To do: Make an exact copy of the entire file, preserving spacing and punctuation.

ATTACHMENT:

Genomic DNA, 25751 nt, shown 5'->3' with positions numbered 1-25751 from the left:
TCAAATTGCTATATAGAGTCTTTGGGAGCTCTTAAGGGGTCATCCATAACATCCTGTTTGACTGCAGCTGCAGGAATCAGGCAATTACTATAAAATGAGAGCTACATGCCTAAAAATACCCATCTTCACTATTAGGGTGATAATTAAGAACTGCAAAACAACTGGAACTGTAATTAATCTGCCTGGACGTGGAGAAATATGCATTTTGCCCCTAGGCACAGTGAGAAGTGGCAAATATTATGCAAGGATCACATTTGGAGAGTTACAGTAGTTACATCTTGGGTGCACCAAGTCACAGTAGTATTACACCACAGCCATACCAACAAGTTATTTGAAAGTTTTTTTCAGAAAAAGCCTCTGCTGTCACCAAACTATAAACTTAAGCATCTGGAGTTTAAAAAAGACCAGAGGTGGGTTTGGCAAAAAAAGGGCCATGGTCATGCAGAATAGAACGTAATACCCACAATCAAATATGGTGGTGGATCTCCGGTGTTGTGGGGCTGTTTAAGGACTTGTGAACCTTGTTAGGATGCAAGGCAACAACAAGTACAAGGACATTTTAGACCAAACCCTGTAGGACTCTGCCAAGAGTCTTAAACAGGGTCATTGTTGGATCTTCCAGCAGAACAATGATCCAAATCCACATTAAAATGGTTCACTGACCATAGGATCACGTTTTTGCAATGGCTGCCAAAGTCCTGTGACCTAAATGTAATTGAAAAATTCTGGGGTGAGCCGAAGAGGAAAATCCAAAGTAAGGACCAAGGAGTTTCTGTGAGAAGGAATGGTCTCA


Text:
Genomic DNA, 25751 nt, shown 5'->3' with positions numbered 1-25751 from the left:
TCAAATTGCTATATAGAGTCTTTGGGAGCTCTTAAGGGGTCATCCATAACATCCTGTTTGACTGCAGCTGCAGGAATCAGGCAATTACTATAAAATGAGAGCTACATGCCTAAAAATACCCATCTTCACTATTAGGGTGATAATTAAGAACTGCAAAACAACTGGAACTGTAATTAATCTGCCTGGACGTGGAGAAATATGCATTTTGCCCCTAGGCACAGTGAGAAGTGGCAAATATTATGCAAGGATCACATTTGGAGAGTTACAGTAGTTACATCTTGGGTGCACCAAGTCACAGTAGTATTACACCACAGCCATACCAACAAGTTATTTGAAAGTTTTTTTCAGAAAAAGCCTCTGCTGTCACCAAACTATAAACTTAAGCATCTGGAGTTTAAAAAAGACCAGAGGTGGGTTTGGCAAAAAAAGGGCCATGGTCATGCAGAATAGAACGTAATACCCACAATCAAATATGGTGGTGGATCTCCGGTGTTGTGGGGCTGTTTAAGGACTTGTGAACCTTGTTAGGATGCAAGGCAACAACAAGTACAAGGACATTTTAGACCAAACCCTGTAGGACTCTGCCAAGAGTCTTAAACAGGGTCATTGTTGGATCTTCCAGCAGAACAATGATCCAAATCCACATTAAAATGGTTCACTGACCATAGGATCACGTTTTTGCAATGGCTGCCAAAGTCCTGTGACCTAAATGTAATTGAAAAATTCTGGGGTGAGCCGAAGAGGAAAATCCAAAGTAAGGACCAAGGAGTTTCTGTGAGAAGGAATGGTCTCA